Chapter 6: Updated Data Analysis

Sreevarenya J -

Good Morning Everyone,

This weeks blog post will be an update on my data analysis for my research project.

So for a quick recap, I am using the burnout assessment tool, which is a survey, to collect data. This survey has 33 statements and participants will respond to the statement using a five point 

For the data analysis, burnout will be quantified by using the scales given along with the test in the burnout assessment tool packet. Each respondent will have filled out an answer of never, rarely, sometimes, often, and always for each of the 33 statements. These answers will correspond to numbers 1, 2, 3, 4, 5 respectively. To analyse the total score for an individual, the numbers from the all BAT items will be added and divided by 23 to form an average.

If, however, an individual chooses not to answer a question, then the total score will be determined by finding the average of all items that were answered.This same procedure is applied for the remaining secondary symptoms. This will give us two values (between 1 and 5): one for risk of burnout based on core symptoms and one for risk of burnout based on secondary symptoms.

Scoring the values for the four subsections, which are exhaustion, mental distance, emotional impairment, and cognitive impairment, will be in a similar manner to the scoring of the core and secondary symptoms. Each subsection will be added and then divided by the total number of questions answered for that subsection. In total, each individual will have six values (which will be a number between 1 and 5) : total core symptoms score, total secondary symptoms score, score for exhaustion, score for mental distance, score for cognitive impairment, and score for emotional impairment.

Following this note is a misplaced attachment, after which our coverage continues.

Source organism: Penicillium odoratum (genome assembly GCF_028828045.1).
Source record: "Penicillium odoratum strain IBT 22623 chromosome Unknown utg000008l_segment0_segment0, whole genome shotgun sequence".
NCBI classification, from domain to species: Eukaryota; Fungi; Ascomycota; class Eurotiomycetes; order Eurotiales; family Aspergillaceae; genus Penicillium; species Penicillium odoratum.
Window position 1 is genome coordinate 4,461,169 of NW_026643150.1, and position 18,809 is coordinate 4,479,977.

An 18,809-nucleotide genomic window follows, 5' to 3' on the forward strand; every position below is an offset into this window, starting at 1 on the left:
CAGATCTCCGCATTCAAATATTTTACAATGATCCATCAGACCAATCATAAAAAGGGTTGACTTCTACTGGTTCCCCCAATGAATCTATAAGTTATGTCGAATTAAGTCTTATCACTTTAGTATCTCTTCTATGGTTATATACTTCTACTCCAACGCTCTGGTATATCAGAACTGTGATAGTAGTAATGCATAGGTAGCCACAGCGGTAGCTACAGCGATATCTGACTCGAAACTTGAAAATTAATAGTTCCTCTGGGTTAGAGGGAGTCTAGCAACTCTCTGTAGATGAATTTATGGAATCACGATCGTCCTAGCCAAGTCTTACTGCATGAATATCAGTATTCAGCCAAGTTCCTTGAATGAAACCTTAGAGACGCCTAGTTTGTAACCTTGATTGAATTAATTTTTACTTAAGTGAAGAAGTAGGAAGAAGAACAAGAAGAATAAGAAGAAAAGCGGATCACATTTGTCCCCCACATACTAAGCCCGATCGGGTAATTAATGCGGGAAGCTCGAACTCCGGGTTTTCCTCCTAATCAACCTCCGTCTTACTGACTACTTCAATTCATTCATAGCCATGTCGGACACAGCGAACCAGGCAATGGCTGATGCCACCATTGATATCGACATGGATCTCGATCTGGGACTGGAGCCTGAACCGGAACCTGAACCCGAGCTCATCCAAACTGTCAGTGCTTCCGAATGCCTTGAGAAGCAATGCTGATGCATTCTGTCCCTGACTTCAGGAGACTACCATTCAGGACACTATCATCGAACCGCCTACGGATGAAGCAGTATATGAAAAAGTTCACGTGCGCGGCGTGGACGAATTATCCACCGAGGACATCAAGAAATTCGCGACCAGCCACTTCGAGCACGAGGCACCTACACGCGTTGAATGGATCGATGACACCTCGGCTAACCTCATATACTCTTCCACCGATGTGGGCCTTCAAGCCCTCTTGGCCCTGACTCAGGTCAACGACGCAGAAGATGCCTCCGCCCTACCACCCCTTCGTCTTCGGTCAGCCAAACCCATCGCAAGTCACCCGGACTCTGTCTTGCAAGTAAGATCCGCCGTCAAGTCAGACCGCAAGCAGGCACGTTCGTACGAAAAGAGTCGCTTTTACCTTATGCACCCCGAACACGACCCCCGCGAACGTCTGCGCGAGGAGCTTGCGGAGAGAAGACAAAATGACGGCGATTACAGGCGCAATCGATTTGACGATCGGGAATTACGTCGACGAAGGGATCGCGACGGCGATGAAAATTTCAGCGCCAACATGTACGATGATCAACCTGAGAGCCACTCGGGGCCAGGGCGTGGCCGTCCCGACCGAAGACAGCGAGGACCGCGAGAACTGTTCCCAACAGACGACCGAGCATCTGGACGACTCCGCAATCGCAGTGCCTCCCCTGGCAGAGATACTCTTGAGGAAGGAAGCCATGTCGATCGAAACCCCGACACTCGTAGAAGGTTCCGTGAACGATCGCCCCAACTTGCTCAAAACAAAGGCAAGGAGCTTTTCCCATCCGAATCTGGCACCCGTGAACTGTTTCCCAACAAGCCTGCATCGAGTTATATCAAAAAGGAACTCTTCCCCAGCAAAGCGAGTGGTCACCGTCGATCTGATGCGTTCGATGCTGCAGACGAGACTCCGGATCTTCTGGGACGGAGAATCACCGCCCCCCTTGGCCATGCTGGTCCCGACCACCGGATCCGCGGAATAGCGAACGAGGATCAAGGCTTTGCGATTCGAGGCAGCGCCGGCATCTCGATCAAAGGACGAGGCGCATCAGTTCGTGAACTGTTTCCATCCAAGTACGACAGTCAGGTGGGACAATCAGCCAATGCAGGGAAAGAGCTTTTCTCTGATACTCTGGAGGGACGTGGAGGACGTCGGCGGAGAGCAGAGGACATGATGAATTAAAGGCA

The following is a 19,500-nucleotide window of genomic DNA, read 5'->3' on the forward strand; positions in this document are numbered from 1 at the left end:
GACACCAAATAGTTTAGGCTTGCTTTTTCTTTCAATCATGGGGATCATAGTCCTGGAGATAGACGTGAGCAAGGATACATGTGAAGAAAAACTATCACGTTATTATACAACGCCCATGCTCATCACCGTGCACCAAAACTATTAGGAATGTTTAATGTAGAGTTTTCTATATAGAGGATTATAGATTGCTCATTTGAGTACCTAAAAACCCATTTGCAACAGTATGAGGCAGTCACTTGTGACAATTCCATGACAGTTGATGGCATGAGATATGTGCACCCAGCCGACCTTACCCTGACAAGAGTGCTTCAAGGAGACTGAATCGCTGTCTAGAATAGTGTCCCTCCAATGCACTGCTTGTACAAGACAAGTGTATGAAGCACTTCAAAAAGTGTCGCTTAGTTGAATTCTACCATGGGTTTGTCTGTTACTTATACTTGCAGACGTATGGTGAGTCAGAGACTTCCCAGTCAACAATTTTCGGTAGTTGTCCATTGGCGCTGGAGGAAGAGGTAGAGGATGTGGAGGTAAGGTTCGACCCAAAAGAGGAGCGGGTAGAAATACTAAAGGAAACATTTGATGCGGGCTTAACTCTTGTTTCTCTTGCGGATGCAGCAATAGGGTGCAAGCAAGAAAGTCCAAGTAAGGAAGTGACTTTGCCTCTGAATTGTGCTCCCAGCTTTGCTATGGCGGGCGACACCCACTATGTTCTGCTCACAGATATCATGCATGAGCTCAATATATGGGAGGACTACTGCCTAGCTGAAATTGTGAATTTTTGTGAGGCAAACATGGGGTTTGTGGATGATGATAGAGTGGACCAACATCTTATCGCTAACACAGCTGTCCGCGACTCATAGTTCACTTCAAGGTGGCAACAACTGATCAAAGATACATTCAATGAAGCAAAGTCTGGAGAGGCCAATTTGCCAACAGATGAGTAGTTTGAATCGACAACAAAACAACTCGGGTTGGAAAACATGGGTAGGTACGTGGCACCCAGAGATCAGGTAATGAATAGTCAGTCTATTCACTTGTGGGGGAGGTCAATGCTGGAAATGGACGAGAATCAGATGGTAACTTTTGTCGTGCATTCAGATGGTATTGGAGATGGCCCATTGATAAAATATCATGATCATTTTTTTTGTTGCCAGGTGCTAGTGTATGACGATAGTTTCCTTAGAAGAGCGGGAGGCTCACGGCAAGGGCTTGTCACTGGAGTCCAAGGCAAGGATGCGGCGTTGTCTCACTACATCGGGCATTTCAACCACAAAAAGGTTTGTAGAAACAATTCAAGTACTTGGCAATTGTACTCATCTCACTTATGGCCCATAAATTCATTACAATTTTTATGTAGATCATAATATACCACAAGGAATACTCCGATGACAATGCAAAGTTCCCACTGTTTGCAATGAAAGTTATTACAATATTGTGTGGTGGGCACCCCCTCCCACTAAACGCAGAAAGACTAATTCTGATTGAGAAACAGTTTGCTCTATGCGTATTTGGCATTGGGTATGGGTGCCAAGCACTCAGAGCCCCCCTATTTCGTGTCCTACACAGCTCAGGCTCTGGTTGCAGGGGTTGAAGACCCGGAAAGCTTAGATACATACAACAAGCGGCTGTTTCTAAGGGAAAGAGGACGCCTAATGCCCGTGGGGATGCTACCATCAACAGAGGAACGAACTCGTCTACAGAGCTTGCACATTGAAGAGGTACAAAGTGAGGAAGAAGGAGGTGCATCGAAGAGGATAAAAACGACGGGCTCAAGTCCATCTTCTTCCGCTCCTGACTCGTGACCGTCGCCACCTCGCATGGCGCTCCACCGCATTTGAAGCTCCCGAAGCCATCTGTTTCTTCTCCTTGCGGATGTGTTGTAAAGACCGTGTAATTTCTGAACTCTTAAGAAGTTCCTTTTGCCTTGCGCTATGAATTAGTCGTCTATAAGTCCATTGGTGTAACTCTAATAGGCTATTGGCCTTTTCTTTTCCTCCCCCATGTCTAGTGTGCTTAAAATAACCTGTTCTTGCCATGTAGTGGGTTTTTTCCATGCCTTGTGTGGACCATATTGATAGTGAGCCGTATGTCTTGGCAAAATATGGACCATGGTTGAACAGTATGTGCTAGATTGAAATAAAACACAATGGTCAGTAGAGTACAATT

To find the percentage of employees that run a risk of burnout in an institution, the burnout assessment tool provided a table with cut off values for each individual symptom that the BAT is testing. Each of the six values for every individual will be attributed to low, average, high, and very high. Low mean no risk of burnout, average means there is a possibility of burnout, high means they are experiencing severe burnout symptoms, and very high means they are suffering from burnout.

Once all individual scores are categorised into these four sections, the researcher will calculate the percentage of people who are low, average, high, and very high. For example, after complete analysis, there statement would be that: it would indicate that 80% of employees at this particular institution are average for mental distance. It is a lot of information but I hope that it made sense!

Thank you for reading!

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All viewpoints are welcome but profane, threatening, disrespectful, or harassing comments will not be tolerated and are subject to moderation up to, and including, full deletion.

    Hey Sree! The BAT seems like a very commonly used tool for burnout assessment. What are the potential limitations of using the BAT and the described scoring methodology?
    HI Sree, how has it been distributing the survey? Do you have some variance in employee type?

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